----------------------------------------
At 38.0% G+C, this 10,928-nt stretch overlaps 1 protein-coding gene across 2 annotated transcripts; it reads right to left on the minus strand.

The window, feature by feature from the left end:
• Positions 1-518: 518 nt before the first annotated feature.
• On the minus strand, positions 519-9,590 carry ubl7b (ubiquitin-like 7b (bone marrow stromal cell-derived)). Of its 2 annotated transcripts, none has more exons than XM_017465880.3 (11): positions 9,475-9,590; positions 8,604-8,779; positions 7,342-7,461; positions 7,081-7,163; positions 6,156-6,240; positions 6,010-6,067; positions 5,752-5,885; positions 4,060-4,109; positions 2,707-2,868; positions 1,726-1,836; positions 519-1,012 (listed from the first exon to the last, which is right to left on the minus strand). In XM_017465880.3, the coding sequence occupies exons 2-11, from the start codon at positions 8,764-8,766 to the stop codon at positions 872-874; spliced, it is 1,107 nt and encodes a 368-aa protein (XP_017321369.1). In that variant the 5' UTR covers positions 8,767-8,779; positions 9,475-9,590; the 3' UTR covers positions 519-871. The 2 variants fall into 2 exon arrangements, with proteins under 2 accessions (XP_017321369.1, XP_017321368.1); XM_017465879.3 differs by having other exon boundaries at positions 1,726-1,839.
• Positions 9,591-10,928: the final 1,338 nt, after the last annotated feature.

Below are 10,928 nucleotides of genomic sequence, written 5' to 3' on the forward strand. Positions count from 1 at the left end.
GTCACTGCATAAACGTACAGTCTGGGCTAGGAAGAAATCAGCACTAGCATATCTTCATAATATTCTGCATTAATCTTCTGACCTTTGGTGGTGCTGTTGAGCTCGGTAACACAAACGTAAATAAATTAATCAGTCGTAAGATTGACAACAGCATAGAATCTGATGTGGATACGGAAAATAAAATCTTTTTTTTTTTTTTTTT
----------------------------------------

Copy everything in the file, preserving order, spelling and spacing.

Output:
At 38.0% G+C, this 10,928-nt stretch overlaps 1 protein-coding gene across 2 annotated transcripts; it reads right to left on the minus strand.

The window, feature by feature from the left end:
• Positions 1-518: 518 nt before the first annotated feature.
• On the minus strand, positions 519-9,590 carry ubl7b (ubiquitin-like 7b (bone marrow stromal cell-derived)). Of its 2 annotated transcripts, none has more exons than XM_017465880.3 (11): positions 9,475-9,590; positions 8,604-8,779; positions 7,342-7,461; positions 7,081-7,163; positions 6,156-6,240; positions 6,010-6,067; positions 5,752-5,885; positions 4,060-4,109; positions 2,707-2,868; positions 1,726-1,836; positions 519-1,012 (listed from the first exon to the last, which is right to left on the minus strand). In XM_017465880.3, the coding sequence occupies exons 2-11, from the start codon at positions 8,764-8,766 to the stop codon at positions 872-874; spliced, it is 1,107 nt and encodes a 368-aa protein (XP_017321369.1). In that variant the 5' UTR covers positions 8,767-8,779; positions 9,475-9,590; the 3' UTR covers positions 519-871. The 2 variants fall into 2 exon arrangements, with proteins under 2 accessions (XP_017321369.1, XP_017321368.1); XM_017465879.3 differs by having other exon boundaries at positions 1,726-1,839.
• Positions 9,591-10,928: the final 1,338 nt, after the last annotated feature.

Below are 10,928 nucleotides of genomic sequence, written 5' to 3' on the forward strand. Positions count from 1 at the left end.
GTCACTGCATAAACGTACAGTCTGGGCTAGGAAGAAATCAGCACTAGCATATCTTCATAATATTCTGCATTAATCTTCTGACCTTTGGTGGTGCTGTTGAGCTCGGTAACACAAACGTAAATAAATTAATCAGTCGTAAGATTGACAACAGCATAGAATCTGATGTGGATACGGAAAATAAAATCTTTTTTTTTTTTTTTTT